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Why I Use Atmel AVR


Go to any forum for any sort of product in which similar versions are offered from multiple competitors, and you are bound to be lost in a dizzying slew of "fan-boy" nonsensical praise as well as harsh (and often meaningless) criticisms. This is just as true for microcontrollers as it is for cell phones and computer operating systems. Just like anything in life, the decision of who to go with is based on individual needs and wants. There is "no one-size fits all" rule. With that said, once you decide on a type of MCU, it can be in your favor to stick with it. Your knowledge of the instruction set will improve, thereby bettering your code. Also, you won't have to spend time and money collecting the necessary equipment to get up and running each time you start a new project.

Back Story

I never did anything with programming until college. My first experience with code was in an intro to C++ class - a major requirement. I really liked the class and did exceptionally well but never did anything applicable to my field until the Mobile Robotics Class I took senior year. Although I wasn't responsible for the programming of our robots, I did learn a lot and was able to create a lot of basic functionality in the robot-c language used in the XBC programmer. I applied many of these skills to my senior Project - ASLOC - by creating a lot of the code used to control various hardware aspects of the robot while the CS students wrote the higher end functionality such as decision making and path planning. There was a microcontroller course offered, but I never had time to take it. I believe the class was focused on the old favorite: 8051. On top of that, any time anyone I knew was using an MCU in school, they were pressured into using one of the PSoC development kits that our school had so many of, even though no one had ever been taught how to use them. A lot of time was always wasted trying to learn how to do the most trivial things. I never saw a reason to work with them myself.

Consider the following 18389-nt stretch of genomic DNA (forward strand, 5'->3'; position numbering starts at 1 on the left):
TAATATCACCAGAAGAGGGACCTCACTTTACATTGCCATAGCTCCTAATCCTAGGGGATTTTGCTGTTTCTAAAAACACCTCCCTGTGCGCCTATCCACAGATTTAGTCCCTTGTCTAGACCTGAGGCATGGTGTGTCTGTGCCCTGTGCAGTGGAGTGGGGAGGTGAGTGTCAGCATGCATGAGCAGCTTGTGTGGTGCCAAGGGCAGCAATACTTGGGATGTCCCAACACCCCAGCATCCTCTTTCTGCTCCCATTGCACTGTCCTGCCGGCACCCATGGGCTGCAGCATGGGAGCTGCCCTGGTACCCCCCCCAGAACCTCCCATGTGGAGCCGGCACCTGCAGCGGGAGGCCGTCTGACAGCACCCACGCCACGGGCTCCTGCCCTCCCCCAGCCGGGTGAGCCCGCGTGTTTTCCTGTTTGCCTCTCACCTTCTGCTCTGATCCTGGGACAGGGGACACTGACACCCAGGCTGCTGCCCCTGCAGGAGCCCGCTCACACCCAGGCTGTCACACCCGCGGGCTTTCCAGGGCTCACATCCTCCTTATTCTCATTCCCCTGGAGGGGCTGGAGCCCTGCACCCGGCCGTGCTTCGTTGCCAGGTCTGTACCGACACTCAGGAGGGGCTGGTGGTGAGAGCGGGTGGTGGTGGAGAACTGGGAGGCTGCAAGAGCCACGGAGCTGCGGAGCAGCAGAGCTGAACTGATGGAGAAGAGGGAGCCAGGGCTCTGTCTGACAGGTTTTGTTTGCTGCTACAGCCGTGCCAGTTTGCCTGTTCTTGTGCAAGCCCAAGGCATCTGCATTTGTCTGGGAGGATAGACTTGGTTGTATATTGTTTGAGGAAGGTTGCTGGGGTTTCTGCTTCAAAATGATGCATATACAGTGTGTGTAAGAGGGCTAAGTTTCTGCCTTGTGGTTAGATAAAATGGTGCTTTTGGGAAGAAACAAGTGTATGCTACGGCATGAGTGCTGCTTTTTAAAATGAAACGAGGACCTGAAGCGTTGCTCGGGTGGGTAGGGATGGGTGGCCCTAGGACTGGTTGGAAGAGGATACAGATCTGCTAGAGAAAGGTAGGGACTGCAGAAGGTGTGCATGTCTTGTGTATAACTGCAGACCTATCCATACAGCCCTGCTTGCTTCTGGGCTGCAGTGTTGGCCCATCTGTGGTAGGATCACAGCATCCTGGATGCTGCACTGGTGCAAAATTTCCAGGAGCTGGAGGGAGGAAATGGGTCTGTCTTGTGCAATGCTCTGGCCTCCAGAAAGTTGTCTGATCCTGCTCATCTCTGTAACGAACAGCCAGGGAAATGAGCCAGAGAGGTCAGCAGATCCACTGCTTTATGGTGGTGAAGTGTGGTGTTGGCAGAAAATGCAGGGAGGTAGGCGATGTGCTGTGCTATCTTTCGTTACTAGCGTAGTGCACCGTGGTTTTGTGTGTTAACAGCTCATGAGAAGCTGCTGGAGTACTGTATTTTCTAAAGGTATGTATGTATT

The first time I was really on my own with programming was with Insomniac - a robot I built as a Master's Project in grad school. It just so happened that the controller designed for use with the iRobot Create was built around the Atmel ATmega168. This was a very popular AVR chip with 16k of flash memory. Although my inefficient coding took up every last ounce of that programming space, I was very impressed with ease and functionality of the MCU. I picked up on the instruction set rather quickly, and whenever I was in doubt, I found a lot of free and useful in formation online. My use of AVR microcontrollers had begun.

Fast Forward

WIth my desire to work in robotics, I knew I had to vastly improve my programming skills to be of any use to anyone. Also, to be able to build anything on my own, I would have to write my own code. Since I had previously worked with the ATmega168, I deecided to order a few of them from Digikey as well as a development board. That's it. There's no magic moment of awareness or long and thought out decision making. I simply went with something I was at least somewhat familiar with. To be honest, I was absolutely clueless to the whole process at first and actually tried to use the board's unconnected serial port to program the chip through a USB to serial converter. After a few unsuccessful attempts and a lot of headaches, I did the necessary research and learned that I need a specific type of programmer to download code directly to a chip (unless you use a bootloader, such as the one in the iRobot Create Command Module or the over-hyped Arduino). I also learned that most development boards are rather pointless if you know anything at all about electronics. I have since customized my mine to be a lot more useful.